With the EPA set to propose new carbon emission rules and hold forth the Kemper clean coal plant as a representative of carbon capture and storage technology, Bloomberg reviews the Kemper story of cost overruns and controversy.
The article reports how Kemper’s costs have risen to a projected $4.7 billion with customers scheduled to absorb at least $2.88 billion in rate increases. Though operational costs are supposed to be cheap because of Kemper’s proximity to lignite coal, and though the power company plans to sell $50 million in coal byproducts a year, the high capital costs could be reduced:
If Southern just abandoned coal and used the turbines it’s already testing to burn natural gas, it could cut the cost of construction by more than half and generate more electricity for the grid, according to Ashby Foote, president of the Bigger Pie Forum, a Mississippi-based free-market non-profit representing ratepayers and businesses. Unless natural gas prices top $10 a British thermal unit for years and years, the plant will never cost less than a similar gas one, he said, citing a Mississippi Power document from 2009.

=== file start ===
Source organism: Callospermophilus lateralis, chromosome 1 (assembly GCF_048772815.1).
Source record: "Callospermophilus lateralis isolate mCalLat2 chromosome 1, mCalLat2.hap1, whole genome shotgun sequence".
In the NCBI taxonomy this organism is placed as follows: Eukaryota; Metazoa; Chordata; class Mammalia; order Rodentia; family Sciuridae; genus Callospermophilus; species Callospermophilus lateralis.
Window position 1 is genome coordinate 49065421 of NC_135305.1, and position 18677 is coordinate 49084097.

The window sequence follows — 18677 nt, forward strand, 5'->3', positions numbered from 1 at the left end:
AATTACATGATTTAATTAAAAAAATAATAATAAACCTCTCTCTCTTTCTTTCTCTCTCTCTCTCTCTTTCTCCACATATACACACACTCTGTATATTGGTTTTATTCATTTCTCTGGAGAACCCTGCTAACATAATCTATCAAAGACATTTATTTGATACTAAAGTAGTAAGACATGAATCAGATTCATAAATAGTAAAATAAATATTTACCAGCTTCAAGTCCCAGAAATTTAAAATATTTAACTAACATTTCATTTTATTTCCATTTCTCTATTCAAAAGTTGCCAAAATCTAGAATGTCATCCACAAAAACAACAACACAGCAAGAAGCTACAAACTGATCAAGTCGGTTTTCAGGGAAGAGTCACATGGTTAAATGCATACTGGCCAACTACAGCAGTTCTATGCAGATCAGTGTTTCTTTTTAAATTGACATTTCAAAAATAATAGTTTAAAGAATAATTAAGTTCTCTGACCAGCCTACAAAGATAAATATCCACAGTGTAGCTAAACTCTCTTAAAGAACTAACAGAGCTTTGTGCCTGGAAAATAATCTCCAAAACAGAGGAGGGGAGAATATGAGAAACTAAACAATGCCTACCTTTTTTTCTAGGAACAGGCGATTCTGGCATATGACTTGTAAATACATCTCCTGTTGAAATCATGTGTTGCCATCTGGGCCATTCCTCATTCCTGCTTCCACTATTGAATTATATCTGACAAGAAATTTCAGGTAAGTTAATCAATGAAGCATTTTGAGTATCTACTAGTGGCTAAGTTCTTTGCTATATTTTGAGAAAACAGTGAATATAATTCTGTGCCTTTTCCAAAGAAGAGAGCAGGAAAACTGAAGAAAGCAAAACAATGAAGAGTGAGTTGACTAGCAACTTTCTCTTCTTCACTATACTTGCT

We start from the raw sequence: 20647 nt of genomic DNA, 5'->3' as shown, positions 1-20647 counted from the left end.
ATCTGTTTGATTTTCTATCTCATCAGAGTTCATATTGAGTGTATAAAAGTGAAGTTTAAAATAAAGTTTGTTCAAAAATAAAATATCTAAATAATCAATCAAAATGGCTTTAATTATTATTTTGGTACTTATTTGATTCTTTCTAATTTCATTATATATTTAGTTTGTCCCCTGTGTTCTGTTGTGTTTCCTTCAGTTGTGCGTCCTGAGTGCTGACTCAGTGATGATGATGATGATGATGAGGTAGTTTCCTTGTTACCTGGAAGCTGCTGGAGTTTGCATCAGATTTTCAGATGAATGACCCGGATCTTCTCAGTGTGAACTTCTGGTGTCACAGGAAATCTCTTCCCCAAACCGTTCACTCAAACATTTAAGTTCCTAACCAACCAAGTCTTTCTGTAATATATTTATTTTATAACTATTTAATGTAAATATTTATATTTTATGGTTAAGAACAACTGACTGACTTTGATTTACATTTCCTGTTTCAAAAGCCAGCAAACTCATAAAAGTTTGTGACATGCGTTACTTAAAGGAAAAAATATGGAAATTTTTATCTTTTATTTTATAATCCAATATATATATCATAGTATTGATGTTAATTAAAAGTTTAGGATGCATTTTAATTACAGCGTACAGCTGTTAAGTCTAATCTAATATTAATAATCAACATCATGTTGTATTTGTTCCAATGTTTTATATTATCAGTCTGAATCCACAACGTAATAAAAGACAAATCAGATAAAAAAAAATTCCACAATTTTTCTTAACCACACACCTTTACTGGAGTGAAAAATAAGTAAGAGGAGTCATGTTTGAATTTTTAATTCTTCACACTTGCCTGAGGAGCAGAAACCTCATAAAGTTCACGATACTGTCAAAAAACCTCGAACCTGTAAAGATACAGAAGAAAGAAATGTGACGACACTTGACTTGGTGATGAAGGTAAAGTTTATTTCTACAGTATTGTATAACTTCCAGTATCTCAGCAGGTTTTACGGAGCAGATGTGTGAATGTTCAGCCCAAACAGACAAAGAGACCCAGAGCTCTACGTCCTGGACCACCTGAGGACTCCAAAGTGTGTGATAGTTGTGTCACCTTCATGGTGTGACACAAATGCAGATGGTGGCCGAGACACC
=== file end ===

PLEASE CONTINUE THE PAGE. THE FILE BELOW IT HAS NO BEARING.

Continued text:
“If that’s the break-even point, this is going to be a big loser,” Foote said in an interview, citing the current drop in gas prices following the hydraulic fracturing boom. “This will be a drag on prosperity in Mississippi for the next 40 years.”
Even though the plant is supposed to be an example of clean energy, one of its opponents is the Sierra Club:
While many national environmental groups support carbon capture, critics look at the Kemper project and see a disaster. The Sierra Club says even with the new technology, coal is both [a] dirtier and more expensive fuel source than wind, solar or natural gas. And miners will continue to strip acres of land to unearth the coal, the group says.
Mississippi Power proposed the project as a way to deal with aging power plants and comply with environmental regulations. It was also a way to avoid an eventual 90 percent dependence on natural gas for power.
“Natural gas prices have been very volatile,” former Mississippi governor Haley Barbour, a proponent of the plant whose lobbying firm represents Southern, said in an interview. “It would be stupid to be reliant 80 percent on one fuel.”
In the same vein, what about putting 80 percent of your capital in one experimental low grade coal plant that will only produce 18 percent of your power? Would that not be equally stupid?